January 2009

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Did you know that if you want your kid to be some sort of sports superstar that you should make sure his or her birthday is on the day or just after the deadline for youth sports groups?  Well, and that the kid is talented and dedicated and all that, too.  But the birthday really helps and in a big way.

I learned this and many other gems from Malcolm Gladwell, one of my favorite writers.  This in itself is a bit of a revelation for me, as I didn’t really think that I had any favorites.  I don’t tend to read more than one or two works from a single writer before moving on to different, sometimes more verdant, sometimes just vacant, pastures.  Him, I like.  I’ve got all three of his books: The Tipping Point, blink, and Outliers.

Each explores small details of life in a somewhat loose but rather engaging fashion.  I like that the books aren’t terribly academic, either.  Don’t get me wrong, I think he is very intelligent, but he isn’t out to prove it in his books.  He’s exploring what makes people successful, what makes a certain type of shoe sell, and why our first instincts really do matter, among other topics.   The fact that he does it in a way that is often humorous and always interesting is what makes me like him so much.

I won’t give any more away because that would spoil the fun of the books, but I will say, if you are curious about patterns and some of the reasons why things happen to be the way they are, I highly recommend his work.  They come from a charming man who is really interested in life, people, and asking questions that get answers.


When we lived in Denver, there was a great breakfast place, since gone, like so much of our past, where we would enjoy these simple, but utterly delicious breakfast bowls.  We walked from our apartment on 11th to Cherry Creek and enjoyed every bite without guilt because we exercised too!  They had a more glamorous name, but I don’t remember it because we always called them the bowls.  I made them this past weekend and thought I’d share the recipe with you.  This makes two, but it is easily adapted.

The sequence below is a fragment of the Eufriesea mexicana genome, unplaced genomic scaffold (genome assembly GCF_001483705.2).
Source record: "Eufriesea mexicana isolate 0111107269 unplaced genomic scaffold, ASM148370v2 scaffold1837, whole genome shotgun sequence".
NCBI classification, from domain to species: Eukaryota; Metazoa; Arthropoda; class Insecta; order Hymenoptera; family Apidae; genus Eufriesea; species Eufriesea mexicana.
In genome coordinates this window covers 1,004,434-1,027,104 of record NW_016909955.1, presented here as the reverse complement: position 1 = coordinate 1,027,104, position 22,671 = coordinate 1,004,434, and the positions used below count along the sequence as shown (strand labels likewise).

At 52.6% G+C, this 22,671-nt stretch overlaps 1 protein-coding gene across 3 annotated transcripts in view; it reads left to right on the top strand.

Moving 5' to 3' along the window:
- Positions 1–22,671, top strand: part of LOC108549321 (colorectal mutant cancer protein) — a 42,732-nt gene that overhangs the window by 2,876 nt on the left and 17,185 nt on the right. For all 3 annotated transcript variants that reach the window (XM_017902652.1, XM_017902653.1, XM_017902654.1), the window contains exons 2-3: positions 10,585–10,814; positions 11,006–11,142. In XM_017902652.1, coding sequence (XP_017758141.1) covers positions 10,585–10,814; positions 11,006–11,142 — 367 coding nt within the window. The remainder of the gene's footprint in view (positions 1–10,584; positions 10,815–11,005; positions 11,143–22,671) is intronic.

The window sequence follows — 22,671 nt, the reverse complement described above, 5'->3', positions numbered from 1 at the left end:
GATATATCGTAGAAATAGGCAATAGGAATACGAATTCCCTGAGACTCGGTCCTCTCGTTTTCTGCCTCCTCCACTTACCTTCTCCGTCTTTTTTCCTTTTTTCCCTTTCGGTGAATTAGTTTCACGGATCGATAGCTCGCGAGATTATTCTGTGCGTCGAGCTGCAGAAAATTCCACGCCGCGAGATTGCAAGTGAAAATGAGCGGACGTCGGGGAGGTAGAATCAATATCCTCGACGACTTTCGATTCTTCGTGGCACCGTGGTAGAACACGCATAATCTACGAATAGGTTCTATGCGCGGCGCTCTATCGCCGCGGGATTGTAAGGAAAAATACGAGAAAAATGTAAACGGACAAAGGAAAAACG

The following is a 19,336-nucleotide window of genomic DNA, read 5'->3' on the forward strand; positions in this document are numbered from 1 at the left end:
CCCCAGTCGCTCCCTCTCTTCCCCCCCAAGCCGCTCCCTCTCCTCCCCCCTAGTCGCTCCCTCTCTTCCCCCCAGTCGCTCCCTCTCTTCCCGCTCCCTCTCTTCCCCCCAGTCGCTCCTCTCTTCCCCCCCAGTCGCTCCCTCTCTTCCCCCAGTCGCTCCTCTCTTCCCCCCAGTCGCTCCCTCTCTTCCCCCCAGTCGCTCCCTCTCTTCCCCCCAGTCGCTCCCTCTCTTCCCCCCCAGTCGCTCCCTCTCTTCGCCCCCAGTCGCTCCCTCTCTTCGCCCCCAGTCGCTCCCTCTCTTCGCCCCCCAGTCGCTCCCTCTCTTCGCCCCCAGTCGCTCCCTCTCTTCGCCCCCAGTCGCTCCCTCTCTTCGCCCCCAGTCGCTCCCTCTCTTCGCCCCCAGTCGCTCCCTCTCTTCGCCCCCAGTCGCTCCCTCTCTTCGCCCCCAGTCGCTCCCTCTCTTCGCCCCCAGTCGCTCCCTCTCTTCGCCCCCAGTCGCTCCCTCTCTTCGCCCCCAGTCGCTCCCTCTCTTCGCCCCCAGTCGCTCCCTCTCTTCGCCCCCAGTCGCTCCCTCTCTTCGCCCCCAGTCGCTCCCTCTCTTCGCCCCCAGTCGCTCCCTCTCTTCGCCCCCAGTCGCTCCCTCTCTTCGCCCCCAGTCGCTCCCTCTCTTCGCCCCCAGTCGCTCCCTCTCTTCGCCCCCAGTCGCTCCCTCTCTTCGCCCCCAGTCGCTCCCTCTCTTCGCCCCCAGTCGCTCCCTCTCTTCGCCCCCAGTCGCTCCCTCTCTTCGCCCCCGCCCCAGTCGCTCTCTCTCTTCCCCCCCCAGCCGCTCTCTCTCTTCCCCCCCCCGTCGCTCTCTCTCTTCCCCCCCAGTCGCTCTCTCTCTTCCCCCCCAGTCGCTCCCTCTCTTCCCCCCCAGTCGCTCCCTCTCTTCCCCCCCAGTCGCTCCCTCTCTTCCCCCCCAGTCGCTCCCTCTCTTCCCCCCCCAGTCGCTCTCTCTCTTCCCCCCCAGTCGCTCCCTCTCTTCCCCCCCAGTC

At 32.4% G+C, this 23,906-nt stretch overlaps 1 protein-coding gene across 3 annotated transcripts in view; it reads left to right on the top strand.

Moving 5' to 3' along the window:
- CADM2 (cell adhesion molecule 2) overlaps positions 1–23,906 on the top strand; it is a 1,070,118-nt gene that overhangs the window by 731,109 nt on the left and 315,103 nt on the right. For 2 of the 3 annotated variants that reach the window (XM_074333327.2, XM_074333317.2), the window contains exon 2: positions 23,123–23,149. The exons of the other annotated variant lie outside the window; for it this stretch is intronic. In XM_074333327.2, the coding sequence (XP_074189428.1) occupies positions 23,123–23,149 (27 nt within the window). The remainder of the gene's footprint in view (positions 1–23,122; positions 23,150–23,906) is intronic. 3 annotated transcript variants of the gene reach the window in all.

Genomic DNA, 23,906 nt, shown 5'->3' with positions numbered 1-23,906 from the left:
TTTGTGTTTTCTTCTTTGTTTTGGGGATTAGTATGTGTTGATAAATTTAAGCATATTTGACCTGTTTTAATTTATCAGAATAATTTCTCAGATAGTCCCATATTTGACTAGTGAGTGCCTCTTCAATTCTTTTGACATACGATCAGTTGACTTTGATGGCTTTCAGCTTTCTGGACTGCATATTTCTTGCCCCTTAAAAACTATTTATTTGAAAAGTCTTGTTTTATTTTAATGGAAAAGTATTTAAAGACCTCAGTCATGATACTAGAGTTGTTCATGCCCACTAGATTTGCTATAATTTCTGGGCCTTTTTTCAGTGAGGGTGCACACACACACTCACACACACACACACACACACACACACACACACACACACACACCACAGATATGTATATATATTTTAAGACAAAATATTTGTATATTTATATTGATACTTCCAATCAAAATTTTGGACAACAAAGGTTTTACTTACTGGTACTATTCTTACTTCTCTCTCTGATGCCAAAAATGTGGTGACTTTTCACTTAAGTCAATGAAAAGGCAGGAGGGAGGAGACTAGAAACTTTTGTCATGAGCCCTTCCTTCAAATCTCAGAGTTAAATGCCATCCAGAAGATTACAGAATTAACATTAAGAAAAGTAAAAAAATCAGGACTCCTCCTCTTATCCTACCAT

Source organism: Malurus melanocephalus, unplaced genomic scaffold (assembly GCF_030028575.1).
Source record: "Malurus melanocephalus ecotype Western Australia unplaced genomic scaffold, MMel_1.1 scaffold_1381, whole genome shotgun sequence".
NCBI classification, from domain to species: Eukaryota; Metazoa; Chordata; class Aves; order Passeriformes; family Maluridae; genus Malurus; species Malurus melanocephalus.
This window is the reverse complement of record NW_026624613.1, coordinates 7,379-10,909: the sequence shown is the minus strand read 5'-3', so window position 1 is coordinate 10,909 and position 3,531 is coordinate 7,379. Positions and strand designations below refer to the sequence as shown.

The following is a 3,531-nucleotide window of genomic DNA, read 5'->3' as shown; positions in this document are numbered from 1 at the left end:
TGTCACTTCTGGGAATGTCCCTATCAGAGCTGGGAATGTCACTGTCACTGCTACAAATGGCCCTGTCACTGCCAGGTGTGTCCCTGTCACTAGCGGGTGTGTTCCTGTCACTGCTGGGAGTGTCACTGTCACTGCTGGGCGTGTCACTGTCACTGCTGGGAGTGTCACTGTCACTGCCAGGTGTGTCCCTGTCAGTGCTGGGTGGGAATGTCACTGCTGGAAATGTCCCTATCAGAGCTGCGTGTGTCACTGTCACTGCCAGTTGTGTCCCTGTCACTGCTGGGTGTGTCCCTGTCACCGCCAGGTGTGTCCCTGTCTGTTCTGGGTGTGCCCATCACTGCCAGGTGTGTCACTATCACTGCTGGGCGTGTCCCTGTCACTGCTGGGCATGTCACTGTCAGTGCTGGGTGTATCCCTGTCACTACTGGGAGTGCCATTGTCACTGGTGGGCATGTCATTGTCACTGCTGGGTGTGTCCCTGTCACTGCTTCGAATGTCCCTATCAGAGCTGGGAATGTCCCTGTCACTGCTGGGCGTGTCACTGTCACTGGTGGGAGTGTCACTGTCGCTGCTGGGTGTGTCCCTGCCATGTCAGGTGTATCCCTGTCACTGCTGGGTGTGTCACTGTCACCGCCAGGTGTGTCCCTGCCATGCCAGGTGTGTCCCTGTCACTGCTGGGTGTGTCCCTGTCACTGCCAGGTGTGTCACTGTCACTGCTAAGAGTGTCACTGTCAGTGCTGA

Breakfast Bowls

2 English muffins, sliced and toasted

1 small can green chiles (you might not use all of them)

4 slices bacon, crumbled, or equivalent in breakfast sausage

grated monterey jack or cheddar cheese – to your liking

3 eggs, poached or or cooked to your liking – make sure they are a little under-done.

4 tablespoons heavy cream


Preheat your oven to 375.  Cut the toasted English muffin into cubes.  Also, if you can find Australian toaster biscuits, use them instead.  They’re great.  We haven’t seen them around here in a long time – like the restaurant where we first got these, they may be gone.  In an ovenproof bowl, layer the muffin, cheese, green chiles, and bacon or sausage, repeating several times.  Top with the egg (I use two for the G-Man).  Put a final sprinkling of cheese over the top.  Drizzle a couple of tablespoons of heavy cream over all.

Bake for about five minutes – until the cheese is a little bubbly.  This is why you want your egg underdone.  It will cook a bit more in the oven.  Remove from the oven, top with a little salsa, if you like, and eat carefully.  The bowl is hot to trot!

If you’ve toasted your muffin well, the texture will be slightly crusty and creamy.  So yummy!

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I know, so cheesy for a title, but I’ve been thinking about this a lot lately.  I used to believe that once I made it over a hurdle that was it.  I was done.  Then when I’d see that I was approaching that same hurdle for possibly the millionth time, I would get so bitchy, especially at myself, thinking I had grown beyond it, even though I hadn’t.

Now, with a hefty dose of forgiveness for not being the perfect being I would like and a lot of humor mixed in, I know that there are always going to be more hurdles.  More writing, creating, destroying, befriending, letting go, more yoga sessions, more people I don’t like encroaching into my space.